Photo shoot day

Perhaps the aspect of Onward Knits I worried about the most was the photo shoot. There were a lot of decision that had to be made and only one thing was certain: I had to do the photos at the railway station.


All through writing the book I dithered over who I wanted to model. I knew I wanted ‘good-looking normal-looking’ people. Not, well, models. I asked a good friend of mine, Nicola, to model for me, thinking she was good-looking and a dancer, so she moved well. She offered to be my photographer instead (tactful!). She then made the excellent suggestion that I should use a ‘range’ of friends.

That’s how I ended up with the excellent group of people that feature in my book. Two are Nicola’s friends, three are mine. All of the models were truly amazing. It’s no easy thing to have your photo taken, let alone show off the accessories, all the while in a very public place.


Okay, I lied earlier. There were two certain things: I also needed to finish the samples before the photo shoot.

When Nicola and I sat down with our calendars we found out there was only two weekends we were both free before she left for two months: one in two weeks and Beervana weekend. Beervana weekend wasn’t really an option: a) at least two of our models would be drunk and/or hungover and b) every beer geek from Wellington and indeed New Zealand would be traipsing through the railway station. So we went with the Saturday that was two weeks away.

One small problem: I hadn’t finished my samples! Cue a bit of frantic knitting, some terrifying (but ultimately the right decision) ripping, and some calmer re-knitting. And then a few days of impatiently waiting for the samples to dry after blocking (shakes fist at Wellington weather).


Early one morning, Nicola and I headed down to the railway station for a recce, to pick out spots for each photo and check how the light looked in certain places. The low winter sun bounced off the building opposite, creating some weird light-play on the front of the station:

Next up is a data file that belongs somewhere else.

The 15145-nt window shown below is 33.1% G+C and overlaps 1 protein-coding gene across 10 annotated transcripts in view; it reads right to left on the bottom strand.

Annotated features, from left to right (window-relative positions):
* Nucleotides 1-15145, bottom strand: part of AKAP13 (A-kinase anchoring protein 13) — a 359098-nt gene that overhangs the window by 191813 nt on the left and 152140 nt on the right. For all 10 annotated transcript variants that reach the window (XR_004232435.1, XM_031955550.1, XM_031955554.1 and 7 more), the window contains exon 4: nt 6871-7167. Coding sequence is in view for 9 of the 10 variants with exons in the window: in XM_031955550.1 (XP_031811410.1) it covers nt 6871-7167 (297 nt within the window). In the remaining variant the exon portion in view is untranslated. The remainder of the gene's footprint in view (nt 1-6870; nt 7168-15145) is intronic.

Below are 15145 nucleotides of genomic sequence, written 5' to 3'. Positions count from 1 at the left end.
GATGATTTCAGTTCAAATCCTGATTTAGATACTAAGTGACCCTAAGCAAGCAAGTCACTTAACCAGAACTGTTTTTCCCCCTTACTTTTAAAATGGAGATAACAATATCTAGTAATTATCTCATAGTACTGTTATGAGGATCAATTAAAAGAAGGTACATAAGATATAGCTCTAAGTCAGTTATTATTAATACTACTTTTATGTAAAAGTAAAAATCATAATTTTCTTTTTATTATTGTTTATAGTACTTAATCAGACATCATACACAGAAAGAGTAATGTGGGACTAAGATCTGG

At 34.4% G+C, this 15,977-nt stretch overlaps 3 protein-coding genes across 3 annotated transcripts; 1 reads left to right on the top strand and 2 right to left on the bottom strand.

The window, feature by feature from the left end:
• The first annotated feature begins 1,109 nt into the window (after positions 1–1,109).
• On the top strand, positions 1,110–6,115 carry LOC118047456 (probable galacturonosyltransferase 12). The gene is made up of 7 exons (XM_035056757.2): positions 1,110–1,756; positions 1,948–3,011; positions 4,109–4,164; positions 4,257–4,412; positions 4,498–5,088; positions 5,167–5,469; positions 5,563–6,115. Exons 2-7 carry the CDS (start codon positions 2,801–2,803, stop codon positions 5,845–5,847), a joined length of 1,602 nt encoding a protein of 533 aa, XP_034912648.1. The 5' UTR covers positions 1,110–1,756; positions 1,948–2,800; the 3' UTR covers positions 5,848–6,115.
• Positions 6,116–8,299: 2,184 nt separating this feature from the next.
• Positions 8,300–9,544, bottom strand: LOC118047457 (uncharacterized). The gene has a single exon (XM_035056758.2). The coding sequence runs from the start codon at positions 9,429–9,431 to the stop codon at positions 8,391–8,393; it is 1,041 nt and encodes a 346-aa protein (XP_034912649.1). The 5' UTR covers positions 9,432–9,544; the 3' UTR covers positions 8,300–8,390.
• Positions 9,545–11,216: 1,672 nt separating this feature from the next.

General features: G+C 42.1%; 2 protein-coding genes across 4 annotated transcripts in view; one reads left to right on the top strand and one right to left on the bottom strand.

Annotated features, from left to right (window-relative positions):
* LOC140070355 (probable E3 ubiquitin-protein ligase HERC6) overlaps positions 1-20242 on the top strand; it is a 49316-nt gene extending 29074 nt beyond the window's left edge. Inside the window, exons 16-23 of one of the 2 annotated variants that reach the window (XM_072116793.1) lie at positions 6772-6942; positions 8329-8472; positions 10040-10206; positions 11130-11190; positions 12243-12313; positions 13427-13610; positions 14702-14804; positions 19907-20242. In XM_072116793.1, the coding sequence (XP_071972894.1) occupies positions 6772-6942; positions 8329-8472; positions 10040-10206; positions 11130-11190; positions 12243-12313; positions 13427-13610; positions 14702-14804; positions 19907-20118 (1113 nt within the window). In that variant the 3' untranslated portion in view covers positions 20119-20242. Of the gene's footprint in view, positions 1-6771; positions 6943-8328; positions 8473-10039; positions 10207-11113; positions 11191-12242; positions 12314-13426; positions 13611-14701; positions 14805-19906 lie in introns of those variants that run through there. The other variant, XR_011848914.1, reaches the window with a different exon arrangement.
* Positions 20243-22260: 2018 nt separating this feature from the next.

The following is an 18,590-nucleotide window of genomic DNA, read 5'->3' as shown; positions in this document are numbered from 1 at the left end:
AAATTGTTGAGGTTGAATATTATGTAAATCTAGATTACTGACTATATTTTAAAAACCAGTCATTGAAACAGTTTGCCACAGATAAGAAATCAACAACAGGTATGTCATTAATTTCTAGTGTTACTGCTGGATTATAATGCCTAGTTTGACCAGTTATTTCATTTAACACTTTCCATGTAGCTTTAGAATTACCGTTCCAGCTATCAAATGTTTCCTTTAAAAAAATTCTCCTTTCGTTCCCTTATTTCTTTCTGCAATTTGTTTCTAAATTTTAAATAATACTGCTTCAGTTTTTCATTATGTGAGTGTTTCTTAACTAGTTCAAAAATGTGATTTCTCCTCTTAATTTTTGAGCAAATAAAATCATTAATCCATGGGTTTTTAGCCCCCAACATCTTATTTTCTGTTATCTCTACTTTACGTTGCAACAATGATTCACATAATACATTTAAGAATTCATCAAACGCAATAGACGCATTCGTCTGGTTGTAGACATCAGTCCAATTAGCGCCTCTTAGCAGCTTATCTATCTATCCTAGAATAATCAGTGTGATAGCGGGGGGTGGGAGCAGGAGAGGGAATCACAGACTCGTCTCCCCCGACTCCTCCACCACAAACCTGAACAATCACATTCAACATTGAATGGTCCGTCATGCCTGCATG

And we discovered the problem of trying to photograph reasonably small accessories with large architectural features – a challenge I ended up resolving through the layout of the book, rather than clever photograph work.IMG_3831

Photo shoot day!

The day itself ran very smoothly. I borrowed a car and picked up Nicola and our first model of the day (Emma, who modelled the Alight Hat and Mitts). We were at the station by eight in the morning.


The big white thing? That’s a hunk of polystyrene we were going to use to ‘bounce’ light into the places we needed it. But, as it was a super sunny day, we used it as a shade instead! (It’s now a pinboard for my future pattern ideas).

Everyone had an allotted time on the day and – you’re not going to believe this – we ran on time. We even finished half an hour early.

The only thing we hadn’t really planned for was differences in height; Nicola’s not really short, but neither is she particularly tall. Fortunately, there was an unattended milk crate nearby:


And I had to get used to being a lot closer to my friends than usual – I don’t normally rearrange my friends’ clothing!

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There were, of course, some amazing outtakes:

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A very Wellington shoot

In the end it was an exceptionally Wellington shoot, because (and maybe only Wellington people will get these):

  • Within ten minutes of getting to the railway station we saw two people we knew.
  • Half of the people involved worked in the public service.
  • One person worked in the film industry.
  • The wind ruined two photos (although it really wasn’t too bad).
  • Although the weather forecast wasn’t great, it was beautifully sunny on the day (#wellingtononagoodday).
  • The local newspaper we used as a prop was advertising the NZSO playing with the Phoenix foundation.

Massive thanks

I cannot thank Nicola and my lovely models enough. They were absolute champs!

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